A friend approached me recently, saying he was concerned that some seniors may have thrown away paperwork that they could have used to save some money.
At issue is Maine’s new Property Tax Fairness Credit, passed by the Legislature to take the place of the Maine Residents Property Tax and Rent Refund “Circuit Breaker” program. Lawmakers repealed that statute last year and put the PTFC in its place.
Qualifying for the credit are consumers who were Maine residents for any part of tax year 2013 and who lived in a home they owned or rented here for that part of the year. They must have had a Maine adjusted gross income of not more than $40,000 and paid property tax of at least 10 percent of that amount or paid rent on an apartment that was over 40 percent of their Maine adjusted gross income.
The credit of up to $300 (or $400 for those age 70 or older) became available in January and is claimed on the state individual Income Tax Form 1040ME.
To get the credit, eligible people must complete a worksheet that accompanies the form. And that’s where the confusion may have started.
Worksheets were mailed to all Mainers who filed a Circuit Breaker application on or after Aug. 1, 2012, whether they paid state income tax or not. My friend had said some seniors he knew had received the mailing from Maine Revenue Services and discarded it; since they were not liable for any Maine income tax, they reasoned, there was no need to concern themselves with whatever was in the envelope.
That’s not a problem, according to state officials and representatives of seniors groups we’ve spoken with. The forms can be downloaded from Maine Revenue Services’ website ( www.maine.gov/revenue/forms) or by calling 1-207-624-7894 to request that a form be mailed. The credit is available for three years for Mainers who do not have to pay any income tax.
Volunteers from AARP will be at various area Agencies on Aging until April 15. Dyan Walsh, director of community services at the Eastern Area Agency on Aging, says the volunteers have received special training on the PTFC. Walsh says a number of seniors have called since Jan. 1, expecting to sign up for the Circuit Breaker program and not realizing that it had been replaced by the PTFC.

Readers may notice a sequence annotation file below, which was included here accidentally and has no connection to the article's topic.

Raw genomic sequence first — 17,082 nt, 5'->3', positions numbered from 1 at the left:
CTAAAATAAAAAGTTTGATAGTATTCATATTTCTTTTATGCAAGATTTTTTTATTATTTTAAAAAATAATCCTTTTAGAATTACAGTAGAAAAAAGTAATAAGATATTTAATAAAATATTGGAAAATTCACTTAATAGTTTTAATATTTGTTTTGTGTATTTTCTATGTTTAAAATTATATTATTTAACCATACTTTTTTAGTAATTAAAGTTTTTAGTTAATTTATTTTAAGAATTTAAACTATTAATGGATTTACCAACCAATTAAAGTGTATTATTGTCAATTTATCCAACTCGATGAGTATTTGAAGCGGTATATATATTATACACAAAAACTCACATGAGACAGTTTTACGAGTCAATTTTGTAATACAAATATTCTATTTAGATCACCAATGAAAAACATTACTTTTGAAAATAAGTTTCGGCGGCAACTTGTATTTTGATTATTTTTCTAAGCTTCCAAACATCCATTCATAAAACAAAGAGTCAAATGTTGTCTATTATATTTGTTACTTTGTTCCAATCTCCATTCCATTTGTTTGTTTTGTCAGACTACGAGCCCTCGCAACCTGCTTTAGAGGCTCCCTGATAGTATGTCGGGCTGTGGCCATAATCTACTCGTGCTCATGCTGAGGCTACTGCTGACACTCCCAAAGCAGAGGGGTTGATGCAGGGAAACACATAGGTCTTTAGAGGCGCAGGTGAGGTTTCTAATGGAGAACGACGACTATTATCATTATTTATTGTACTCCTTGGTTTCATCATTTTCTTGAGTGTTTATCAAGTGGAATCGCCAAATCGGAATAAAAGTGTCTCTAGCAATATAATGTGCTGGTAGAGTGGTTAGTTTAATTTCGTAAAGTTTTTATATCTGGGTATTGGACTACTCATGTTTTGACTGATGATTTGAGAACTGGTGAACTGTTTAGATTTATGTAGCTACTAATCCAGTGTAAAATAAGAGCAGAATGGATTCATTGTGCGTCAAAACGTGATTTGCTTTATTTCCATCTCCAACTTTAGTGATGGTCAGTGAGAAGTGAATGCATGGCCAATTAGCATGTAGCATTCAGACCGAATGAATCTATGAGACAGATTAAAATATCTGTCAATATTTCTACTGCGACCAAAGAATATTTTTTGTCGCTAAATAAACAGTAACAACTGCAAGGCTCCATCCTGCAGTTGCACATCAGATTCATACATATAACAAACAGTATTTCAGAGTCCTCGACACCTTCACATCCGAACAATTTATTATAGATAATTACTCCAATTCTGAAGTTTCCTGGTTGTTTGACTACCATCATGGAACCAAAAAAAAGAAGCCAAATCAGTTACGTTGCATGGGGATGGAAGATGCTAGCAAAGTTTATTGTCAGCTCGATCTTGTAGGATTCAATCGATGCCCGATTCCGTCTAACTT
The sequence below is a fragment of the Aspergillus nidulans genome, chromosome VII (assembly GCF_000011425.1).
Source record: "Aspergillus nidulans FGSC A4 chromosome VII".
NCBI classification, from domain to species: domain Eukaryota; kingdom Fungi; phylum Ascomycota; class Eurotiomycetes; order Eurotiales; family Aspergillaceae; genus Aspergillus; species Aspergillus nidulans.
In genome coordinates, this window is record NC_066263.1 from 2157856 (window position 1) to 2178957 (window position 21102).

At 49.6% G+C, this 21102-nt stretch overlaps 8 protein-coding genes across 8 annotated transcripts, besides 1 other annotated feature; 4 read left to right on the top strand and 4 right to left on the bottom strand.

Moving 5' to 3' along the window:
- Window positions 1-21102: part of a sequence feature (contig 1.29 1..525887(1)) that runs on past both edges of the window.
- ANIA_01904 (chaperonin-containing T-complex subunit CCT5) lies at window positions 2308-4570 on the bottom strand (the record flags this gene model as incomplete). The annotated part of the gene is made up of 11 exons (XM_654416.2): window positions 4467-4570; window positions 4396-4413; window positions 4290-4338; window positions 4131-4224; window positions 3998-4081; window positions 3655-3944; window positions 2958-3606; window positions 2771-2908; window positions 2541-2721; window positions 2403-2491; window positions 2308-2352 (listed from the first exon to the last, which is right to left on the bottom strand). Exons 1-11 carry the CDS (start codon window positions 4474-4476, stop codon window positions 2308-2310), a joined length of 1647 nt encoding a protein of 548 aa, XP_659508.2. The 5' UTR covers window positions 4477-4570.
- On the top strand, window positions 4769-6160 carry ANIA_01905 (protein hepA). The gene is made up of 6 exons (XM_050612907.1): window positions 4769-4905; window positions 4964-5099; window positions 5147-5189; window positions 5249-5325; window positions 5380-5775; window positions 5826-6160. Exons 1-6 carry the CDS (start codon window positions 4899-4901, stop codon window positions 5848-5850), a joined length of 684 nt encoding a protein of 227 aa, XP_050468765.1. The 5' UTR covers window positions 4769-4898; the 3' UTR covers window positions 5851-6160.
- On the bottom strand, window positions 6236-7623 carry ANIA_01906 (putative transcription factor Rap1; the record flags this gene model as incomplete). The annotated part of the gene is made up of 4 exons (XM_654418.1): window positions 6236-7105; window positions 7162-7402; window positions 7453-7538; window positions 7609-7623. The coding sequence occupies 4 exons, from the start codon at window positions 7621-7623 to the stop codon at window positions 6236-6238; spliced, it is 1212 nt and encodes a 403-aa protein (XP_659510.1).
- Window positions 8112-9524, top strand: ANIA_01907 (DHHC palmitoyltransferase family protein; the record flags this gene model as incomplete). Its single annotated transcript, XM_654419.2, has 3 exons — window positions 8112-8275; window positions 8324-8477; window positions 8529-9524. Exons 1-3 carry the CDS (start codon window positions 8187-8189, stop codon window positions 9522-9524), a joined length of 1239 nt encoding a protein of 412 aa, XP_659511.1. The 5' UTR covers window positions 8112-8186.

Walsh says if seniors cannot travel to the EAAA office, they can call Maine Revenue Services at 207-626-8475 for help. They may also seek assistance by emailing email@example.com or by visiting in person at 51 Commerce Drive, Augusta.
Low- and moderate-income earners may qualify for free help in preparing their state and federal income taxes through a program called Ca$h Maine. You can call 211 for details or read about it online at www.211maine.org/cah-maine-2013/.
AARP also offers free tax help at the Bangor Public Library. Until April 10, help will be available Wednesdays and Thursdays from 10 a.m. to 5 p.m. in the small conference room near the reading room.
Consumer Forum is a collaboration of the Bangor Daily News and Northeast CONTACT, Maine’s all-volunteer, nonprofit consumer organization. For assistance with consumer-related issues, including consumer fraud and identity theft, or for information, write Consumer Forum, P.O. Box 486, Brewer, ME 04412, visit http://necontact.wordpress.com or email firstname.lastname@example.org.